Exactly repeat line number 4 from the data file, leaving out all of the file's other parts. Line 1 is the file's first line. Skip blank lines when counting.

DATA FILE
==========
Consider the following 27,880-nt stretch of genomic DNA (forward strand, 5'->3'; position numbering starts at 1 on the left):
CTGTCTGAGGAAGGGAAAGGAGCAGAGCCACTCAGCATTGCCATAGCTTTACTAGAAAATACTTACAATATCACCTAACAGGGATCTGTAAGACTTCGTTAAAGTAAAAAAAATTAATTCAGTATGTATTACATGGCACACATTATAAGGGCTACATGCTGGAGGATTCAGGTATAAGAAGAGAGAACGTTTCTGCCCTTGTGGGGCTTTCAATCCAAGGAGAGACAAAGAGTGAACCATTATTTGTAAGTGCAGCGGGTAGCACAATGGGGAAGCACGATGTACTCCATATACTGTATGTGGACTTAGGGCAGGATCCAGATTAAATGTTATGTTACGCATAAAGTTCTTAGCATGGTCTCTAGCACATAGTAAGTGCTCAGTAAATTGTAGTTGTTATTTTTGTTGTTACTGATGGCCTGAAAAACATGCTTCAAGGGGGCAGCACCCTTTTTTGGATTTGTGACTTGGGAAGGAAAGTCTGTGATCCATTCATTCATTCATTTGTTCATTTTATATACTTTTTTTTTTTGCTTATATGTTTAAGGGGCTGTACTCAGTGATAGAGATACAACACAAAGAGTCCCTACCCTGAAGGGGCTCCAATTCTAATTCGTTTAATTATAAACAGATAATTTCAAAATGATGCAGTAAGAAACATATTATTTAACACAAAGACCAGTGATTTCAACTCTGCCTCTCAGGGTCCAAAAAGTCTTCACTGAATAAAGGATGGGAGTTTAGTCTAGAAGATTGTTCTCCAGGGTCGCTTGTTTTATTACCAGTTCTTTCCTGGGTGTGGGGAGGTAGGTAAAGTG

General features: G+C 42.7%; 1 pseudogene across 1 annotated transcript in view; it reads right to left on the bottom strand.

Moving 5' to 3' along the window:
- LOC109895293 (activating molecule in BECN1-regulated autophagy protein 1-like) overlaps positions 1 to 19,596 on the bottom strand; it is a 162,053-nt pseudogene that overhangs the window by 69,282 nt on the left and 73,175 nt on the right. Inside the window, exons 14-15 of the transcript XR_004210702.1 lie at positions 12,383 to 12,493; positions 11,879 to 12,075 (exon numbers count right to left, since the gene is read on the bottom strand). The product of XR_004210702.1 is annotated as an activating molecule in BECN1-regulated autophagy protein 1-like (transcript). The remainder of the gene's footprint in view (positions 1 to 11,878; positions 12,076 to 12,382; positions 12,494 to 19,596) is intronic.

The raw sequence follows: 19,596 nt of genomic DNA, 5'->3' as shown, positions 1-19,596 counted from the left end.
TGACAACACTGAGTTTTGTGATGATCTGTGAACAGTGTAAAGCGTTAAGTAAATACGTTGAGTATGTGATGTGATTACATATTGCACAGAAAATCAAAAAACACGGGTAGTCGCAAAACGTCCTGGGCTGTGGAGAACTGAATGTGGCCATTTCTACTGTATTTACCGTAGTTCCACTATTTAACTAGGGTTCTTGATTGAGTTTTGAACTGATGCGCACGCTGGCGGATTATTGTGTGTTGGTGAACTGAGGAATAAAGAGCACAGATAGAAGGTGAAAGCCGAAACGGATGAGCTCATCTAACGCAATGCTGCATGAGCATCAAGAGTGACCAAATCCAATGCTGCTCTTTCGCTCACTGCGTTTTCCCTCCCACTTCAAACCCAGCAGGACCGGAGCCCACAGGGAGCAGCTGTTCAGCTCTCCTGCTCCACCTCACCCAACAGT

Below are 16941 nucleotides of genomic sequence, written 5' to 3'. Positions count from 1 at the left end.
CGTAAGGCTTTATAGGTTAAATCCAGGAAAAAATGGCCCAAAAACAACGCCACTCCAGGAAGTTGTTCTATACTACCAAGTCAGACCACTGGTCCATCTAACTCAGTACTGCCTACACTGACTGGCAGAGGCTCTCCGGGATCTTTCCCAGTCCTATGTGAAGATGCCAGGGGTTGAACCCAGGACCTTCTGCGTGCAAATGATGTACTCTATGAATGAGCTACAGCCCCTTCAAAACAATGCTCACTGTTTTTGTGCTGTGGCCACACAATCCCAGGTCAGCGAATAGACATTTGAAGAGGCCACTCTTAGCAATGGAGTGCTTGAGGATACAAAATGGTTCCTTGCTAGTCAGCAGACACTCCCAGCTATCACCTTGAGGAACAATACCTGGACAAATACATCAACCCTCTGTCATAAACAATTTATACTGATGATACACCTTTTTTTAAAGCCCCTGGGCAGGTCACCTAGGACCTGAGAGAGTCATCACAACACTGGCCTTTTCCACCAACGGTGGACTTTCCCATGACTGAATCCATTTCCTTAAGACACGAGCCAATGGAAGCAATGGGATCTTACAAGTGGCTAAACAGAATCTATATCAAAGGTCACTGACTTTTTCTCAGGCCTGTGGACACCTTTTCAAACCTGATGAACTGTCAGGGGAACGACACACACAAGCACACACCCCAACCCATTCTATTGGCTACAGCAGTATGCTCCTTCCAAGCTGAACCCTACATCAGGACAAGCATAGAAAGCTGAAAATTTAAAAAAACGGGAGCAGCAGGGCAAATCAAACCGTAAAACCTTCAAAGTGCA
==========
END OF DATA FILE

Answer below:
Moving 5' to 3' along the window: